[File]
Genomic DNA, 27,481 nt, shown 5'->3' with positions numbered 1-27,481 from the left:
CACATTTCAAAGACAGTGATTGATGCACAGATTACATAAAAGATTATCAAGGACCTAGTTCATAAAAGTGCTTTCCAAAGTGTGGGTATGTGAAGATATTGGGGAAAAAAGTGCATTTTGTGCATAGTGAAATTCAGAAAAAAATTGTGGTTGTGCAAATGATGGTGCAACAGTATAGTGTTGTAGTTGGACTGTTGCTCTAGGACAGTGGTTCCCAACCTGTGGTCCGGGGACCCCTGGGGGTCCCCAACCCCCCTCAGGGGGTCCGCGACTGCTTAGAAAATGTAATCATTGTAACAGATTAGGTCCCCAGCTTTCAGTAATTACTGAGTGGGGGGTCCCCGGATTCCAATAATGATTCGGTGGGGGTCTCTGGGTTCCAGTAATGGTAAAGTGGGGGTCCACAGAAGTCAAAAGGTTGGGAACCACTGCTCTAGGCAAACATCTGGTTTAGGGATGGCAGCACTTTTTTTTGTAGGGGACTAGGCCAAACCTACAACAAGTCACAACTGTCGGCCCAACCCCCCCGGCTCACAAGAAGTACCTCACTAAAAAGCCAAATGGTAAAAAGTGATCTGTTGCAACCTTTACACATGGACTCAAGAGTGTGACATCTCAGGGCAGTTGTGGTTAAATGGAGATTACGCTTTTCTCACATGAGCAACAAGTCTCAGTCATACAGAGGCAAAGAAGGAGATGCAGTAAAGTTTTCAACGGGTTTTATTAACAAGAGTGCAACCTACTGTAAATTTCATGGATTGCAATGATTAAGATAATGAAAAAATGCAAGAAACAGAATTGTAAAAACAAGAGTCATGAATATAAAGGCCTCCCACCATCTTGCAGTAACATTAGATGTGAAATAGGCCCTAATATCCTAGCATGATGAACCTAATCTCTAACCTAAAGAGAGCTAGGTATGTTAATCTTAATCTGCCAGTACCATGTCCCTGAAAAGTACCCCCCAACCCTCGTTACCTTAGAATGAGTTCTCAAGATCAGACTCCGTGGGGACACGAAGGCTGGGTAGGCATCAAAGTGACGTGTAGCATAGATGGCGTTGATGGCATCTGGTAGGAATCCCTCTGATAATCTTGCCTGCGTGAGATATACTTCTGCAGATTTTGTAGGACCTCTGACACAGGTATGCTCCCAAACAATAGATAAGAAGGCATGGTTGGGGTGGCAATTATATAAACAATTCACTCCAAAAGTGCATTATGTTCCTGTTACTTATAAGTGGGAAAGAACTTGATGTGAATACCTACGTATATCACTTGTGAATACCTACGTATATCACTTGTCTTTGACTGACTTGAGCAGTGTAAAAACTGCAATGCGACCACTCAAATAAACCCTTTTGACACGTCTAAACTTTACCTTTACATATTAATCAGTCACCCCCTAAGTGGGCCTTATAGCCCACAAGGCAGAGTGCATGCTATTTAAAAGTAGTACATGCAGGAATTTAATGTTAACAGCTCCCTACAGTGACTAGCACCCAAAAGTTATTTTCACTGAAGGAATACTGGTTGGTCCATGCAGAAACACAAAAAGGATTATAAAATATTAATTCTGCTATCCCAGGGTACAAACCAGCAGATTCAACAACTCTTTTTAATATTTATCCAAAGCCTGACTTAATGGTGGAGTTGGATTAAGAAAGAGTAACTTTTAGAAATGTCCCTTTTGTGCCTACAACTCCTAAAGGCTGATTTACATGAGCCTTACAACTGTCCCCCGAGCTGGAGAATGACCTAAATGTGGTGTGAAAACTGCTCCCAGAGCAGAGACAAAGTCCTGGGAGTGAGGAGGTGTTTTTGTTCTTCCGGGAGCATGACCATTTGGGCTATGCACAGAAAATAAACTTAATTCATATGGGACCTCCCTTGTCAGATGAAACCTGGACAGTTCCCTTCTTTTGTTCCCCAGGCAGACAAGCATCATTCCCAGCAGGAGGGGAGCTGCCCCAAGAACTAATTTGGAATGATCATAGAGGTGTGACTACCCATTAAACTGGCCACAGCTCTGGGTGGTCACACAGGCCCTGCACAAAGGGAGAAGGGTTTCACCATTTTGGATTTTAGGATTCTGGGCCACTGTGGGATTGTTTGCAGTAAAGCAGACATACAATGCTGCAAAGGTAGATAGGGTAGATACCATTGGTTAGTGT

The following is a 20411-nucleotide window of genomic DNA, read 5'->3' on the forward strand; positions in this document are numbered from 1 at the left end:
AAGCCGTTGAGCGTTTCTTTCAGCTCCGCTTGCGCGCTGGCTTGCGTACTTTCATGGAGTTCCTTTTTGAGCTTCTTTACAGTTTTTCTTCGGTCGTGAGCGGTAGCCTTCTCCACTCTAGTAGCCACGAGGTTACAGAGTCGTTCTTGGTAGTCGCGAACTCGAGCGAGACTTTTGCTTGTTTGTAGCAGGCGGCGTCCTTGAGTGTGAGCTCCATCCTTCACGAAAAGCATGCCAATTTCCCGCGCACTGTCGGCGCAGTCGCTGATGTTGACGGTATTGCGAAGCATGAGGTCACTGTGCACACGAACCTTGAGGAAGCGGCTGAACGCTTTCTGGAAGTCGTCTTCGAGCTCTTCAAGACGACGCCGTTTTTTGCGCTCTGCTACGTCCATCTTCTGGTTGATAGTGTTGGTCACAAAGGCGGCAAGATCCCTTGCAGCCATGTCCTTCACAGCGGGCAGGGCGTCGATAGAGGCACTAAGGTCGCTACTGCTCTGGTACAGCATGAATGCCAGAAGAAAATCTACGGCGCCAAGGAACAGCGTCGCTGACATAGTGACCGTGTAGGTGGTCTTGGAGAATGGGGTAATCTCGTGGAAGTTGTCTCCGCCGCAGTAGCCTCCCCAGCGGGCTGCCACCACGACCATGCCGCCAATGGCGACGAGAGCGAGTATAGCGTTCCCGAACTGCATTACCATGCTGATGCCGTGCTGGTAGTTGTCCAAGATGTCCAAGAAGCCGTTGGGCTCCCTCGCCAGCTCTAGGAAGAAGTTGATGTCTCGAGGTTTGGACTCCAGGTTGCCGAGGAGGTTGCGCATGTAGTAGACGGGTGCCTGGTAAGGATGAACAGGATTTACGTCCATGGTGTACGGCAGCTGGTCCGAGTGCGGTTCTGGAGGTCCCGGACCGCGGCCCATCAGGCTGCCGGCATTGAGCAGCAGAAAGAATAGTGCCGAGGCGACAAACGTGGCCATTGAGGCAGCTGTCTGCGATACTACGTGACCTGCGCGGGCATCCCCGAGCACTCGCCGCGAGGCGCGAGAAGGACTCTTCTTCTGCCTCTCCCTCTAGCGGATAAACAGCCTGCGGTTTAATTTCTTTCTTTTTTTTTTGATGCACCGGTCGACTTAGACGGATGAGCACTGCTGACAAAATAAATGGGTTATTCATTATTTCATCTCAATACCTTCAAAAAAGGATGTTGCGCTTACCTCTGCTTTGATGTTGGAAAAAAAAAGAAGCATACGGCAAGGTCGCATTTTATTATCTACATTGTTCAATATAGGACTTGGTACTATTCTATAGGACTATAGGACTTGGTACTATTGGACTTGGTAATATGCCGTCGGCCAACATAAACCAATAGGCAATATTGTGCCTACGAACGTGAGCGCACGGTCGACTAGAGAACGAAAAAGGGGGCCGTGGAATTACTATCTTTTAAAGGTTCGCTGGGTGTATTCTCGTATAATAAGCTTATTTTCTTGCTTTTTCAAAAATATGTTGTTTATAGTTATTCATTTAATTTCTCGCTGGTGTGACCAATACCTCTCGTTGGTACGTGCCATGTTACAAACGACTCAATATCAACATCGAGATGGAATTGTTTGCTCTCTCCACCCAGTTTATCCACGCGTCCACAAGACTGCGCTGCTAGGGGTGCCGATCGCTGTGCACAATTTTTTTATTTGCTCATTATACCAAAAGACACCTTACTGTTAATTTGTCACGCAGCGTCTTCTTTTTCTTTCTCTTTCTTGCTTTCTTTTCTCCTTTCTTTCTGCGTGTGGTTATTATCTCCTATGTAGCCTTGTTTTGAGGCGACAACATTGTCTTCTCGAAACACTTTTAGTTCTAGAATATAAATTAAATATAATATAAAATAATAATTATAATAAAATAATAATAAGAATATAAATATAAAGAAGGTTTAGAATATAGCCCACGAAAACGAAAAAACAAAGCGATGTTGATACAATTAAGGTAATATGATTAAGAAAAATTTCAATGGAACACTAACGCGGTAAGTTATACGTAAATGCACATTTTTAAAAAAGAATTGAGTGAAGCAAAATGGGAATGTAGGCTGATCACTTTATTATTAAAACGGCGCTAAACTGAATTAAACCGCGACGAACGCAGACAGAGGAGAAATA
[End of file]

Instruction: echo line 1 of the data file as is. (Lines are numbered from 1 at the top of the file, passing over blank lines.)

Genomic DNA, 27,481 nt, shown 5'->3' with positions numbered 1-27,481 from the left: